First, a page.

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There’s nothing quite like a good spine chiller for passing the long, dark winter nights; MR James was a master of the genre, and although his work has irregularly been translated into the mediums of film and television, the results have been uncommonly good. So settle down by a roaring fire with snifter of brandy as you get in the mood for some atmospheric storytelling with Whistle and I’ll Come To You, a BBC production from 1968 featuring Michael Horden as a sceptic whose beliefs come into question after a chance encounter on a beach. Also within easy reach are televised versions of MR James’s Number 13, or A Warning to the Curious, or you can even enjoy Charles Dickens writing in a very James-ian mode in The Signalman, immaculately performed by the late great Denholm Elliott.

But for your main feature, lock the doors, draw the curtains and brace yourself under the bedclothes for Jacques Tourneur’s 1957 classic Night of the Demon. Based on MR James’s short story Casting the Runes, it’s a taut, sober and chilling story of a psychologist (Dana Andrews) chasing around London to evade the curse put on him by occult master and part-time children’s clown Karswell (Niall MacGinnis). Even though Tourneur tried unsuccessfully to have added detailed shots of the fearsome fire-demon removed from the ending, the eerie effects and overall serious tone easily knock today’s 3D horror extravaganzas into a cocked hat.

The very essence of cult horror, Night of the Demon turns up in the small hours of TV schedules to terrify the unwary, but despite a strong critical reputation, hasn’t been issued on DVD in the UK. So if you want a look at the movie which inspired everything from The Rocky Horror Picture Show to Kate Bush’s The Hounds of Love. And if Night of the Demon’s handling of occult seems oddly plausible, that may well be because director Tourneur claimed to know what he was talking about; he announced to audiences at the 1975 Edinburgh Film Festival that he had consulted a number of white witches while making the film, and claimed to possess a few of their powers himself.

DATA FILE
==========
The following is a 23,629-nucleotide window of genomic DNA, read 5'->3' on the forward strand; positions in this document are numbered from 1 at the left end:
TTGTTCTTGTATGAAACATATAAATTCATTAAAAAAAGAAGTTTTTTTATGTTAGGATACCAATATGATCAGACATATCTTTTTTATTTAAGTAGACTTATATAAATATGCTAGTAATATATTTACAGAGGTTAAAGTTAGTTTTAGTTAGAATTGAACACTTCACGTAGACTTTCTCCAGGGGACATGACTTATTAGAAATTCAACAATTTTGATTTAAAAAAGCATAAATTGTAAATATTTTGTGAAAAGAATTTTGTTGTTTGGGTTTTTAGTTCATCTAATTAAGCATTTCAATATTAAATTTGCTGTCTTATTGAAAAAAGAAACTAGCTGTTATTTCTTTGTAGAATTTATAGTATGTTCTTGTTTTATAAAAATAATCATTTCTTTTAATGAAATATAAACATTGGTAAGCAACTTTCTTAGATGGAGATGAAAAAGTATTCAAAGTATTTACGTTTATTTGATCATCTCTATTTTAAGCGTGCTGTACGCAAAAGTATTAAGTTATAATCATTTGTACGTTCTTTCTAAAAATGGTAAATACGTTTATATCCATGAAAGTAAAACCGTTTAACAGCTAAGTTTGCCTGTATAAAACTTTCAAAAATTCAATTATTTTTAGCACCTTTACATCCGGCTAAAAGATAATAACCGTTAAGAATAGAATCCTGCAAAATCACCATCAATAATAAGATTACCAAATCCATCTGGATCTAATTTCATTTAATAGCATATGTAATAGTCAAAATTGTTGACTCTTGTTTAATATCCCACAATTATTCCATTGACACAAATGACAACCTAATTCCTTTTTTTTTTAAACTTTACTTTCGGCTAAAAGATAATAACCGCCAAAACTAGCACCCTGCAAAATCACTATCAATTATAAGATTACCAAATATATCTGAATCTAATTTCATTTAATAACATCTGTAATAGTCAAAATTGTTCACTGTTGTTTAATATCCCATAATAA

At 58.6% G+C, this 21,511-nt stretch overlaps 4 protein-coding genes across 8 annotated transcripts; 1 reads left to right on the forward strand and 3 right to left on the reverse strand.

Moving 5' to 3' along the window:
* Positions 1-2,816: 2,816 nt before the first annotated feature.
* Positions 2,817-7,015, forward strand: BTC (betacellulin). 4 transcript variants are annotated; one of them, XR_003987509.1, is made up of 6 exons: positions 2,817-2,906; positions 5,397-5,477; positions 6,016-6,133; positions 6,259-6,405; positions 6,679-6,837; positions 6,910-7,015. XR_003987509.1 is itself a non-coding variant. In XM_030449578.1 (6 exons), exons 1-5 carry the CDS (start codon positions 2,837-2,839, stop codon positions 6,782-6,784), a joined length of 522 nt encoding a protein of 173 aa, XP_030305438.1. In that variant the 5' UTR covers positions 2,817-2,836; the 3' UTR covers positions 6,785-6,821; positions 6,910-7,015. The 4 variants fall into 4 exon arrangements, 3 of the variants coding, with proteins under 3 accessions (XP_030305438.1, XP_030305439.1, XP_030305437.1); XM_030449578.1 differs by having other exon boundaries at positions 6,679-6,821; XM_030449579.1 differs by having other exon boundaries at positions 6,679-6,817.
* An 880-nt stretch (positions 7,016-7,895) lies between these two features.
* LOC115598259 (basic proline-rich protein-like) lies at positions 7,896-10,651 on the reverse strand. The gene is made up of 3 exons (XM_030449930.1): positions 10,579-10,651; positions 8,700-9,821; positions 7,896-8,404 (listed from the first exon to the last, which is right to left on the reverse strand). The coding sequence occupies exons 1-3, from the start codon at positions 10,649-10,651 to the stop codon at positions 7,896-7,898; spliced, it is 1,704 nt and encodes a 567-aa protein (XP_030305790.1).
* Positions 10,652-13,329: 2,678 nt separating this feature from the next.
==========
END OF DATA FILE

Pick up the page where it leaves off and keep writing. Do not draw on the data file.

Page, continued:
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1. godfrey hamilton10 Jun 2009, 9:16am Report

Actually, there is considerable anecdotal evidence that the shots of the Demon were added with Tourneur's full knowledge and approval; it's certainly a magnificent, iconic creature and doesn't, as critics have often charged, break the delicate web of unease woven by the movie (what's inexcusable is Dana Andrews's completely plastered, slurred delivery; as he plays a skeptical investigator, however, his wooden, alienated performance is somehow appropriate). I recommend Tony Earnsahw's "Beating the Devil' for fascinating background material on the making of this Great British Movie. And a read of the original M.R. James story as well. Unmissable.

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